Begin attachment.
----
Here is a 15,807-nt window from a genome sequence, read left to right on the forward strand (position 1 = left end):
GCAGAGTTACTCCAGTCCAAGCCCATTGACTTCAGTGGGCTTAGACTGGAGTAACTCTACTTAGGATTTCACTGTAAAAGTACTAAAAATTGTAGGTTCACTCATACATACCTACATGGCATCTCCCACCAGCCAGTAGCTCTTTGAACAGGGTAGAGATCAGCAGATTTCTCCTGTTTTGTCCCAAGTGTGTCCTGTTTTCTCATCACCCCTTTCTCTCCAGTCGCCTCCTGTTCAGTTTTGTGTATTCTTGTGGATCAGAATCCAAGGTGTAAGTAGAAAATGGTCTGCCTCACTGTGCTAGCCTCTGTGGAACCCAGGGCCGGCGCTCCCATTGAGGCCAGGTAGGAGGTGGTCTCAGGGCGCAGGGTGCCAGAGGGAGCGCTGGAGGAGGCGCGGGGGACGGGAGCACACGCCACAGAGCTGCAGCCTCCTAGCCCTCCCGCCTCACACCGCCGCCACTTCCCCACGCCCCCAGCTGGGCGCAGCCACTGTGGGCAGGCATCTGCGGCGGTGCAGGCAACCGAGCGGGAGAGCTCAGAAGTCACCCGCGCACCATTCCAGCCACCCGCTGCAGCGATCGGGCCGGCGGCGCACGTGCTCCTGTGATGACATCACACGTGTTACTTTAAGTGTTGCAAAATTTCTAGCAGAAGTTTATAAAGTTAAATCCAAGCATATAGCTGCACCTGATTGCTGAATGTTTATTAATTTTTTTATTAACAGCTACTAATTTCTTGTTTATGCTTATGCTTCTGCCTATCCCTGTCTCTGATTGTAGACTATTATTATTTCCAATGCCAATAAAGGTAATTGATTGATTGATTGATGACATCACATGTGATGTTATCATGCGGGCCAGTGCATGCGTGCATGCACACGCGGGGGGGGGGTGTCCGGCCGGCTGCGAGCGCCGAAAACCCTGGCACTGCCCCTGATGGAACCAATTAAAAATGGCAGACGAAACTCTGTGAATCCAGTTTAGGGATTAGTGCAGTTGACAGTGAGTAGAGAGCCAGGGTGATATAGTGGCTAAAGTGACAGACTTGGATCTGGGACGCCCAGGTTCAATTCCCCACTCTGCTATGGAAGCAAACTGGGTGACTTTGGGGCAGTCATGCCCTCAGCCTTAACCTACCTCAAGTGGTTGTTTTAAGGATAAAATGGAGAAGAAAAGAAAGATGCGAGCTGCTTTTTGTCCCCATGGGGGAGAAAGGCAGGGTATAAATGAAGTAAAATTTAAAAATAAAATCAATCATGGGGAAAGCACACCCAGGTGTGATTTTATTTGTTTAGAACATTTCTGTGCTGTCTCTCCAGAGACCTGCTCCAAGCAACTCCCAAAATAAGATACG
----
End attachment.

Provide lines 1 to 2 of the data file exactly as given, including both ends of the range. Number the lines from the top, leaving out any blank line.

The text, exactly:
Here is a 15,807-nt window from a genome sequence, read left to right on the forward strand (position 1 = left end):
GCAGAGTTACTCCAGTCCAAGCCCATTGACTTCAGTGGGCTTAGACTGGAGTAACTCTACTTAGGATTTCACTGTAAAAGTACTAAAAATTGTAGGTTCACTCATACATACCTACATGGCATCTCCCACCAGCCAGTAGCTCTTTGAACAGGGTAGAGATCAGCAGATTTCTCCTGTTTTGTCCCAAGTGTGTCCTGTTTTCTCATCACCCCTTTCTCTCCAGTCGCCTCCTGTTCAGTTTTGTGTATTCTTGTGGATCAGAATCCAAGGTGTAAGTAGAAAATGGTCTGCCTCACTGTGCTAGCCTCTGTGGAACCCAGGGCCGGCGCTCCCATTGAGGCCAGGTAGGAGGTGGTCTCAGGGCGCAGGGTGCCAGAGGGAGCGCTGGAGGAGGCGCGGGGGACGGGAGCACACGCCACAGAGCTGCAGCCTCCTAGCCCTCCCGCCTCACACCGCCGCCACTTCCCCACGCCCCCAGCTGGGCGCAGCCACTGTGGGCAGGCATCTGCGGCGGTGCAGGCAACCGAGCGGGAGAGCTCAGAAGTCACCCGCGCACCATTCCAGCCACCCGCTGCAGCGATCGGGCCGGCGGCGCACGTGCTCCTGTGATGACATCACACGTGTTACTTTAAGTGTTGCAAAATTTCTAGCAGAAGTTTATAAAGTTAAATCCAAGCATATAGCTGCACCTGATTGCTGAATGTTTATTAATTTTTTTATTAACAGCTACTAATTTCTTGTTTATGCTTATGCTTCTGCCTATCCCTGTCTCTGATTGTAGACTATTATTATTTCCAATGCCAATAAAGGTAATTGATTGATTGATTGATGACATCACATGTGATGTTATCATGCGGGCCAGTGCATGCGTGCATGCACACGCGGGGGGGGGGTGTCCGGCCGGCTGCGAGCGCCGAAAACCCTGGCACTGCCCCTGATGGAACCAATTAAAAATGGCAGACGAAACTCTGTGAATCCAGTTTAGGGATTAGTGCAGTTGACAGTGAGTAGAGAGCCAGGGTGATATAGTGGCTAAAGTGACAGACTTGGATCTGGGACGCCCAGGTTCAATTCCCCACTCTGCTATGGAAGCAAACTGGGTGACTTTGGGGCAGTCATGCCCTCAGCCTTAACCTACCTCAAGTGGTTGTTTTAAGGATAAAATGGAGAAGAAAAGAAAGATGCGAGCTGCTTTTTGTCCCCATGGGGGAGAAAGGCAGGGTATAAATGAAGTAAAATTTAAAAATAAAATCAATCATGGGGAAAGCACACCCAGGTGTGATTTTATTTGTTTAGAACATTTCTGTGCTGTCTCTCCAGAGACCTGCTCCAAGCAACTCCCAAAATAAGATACG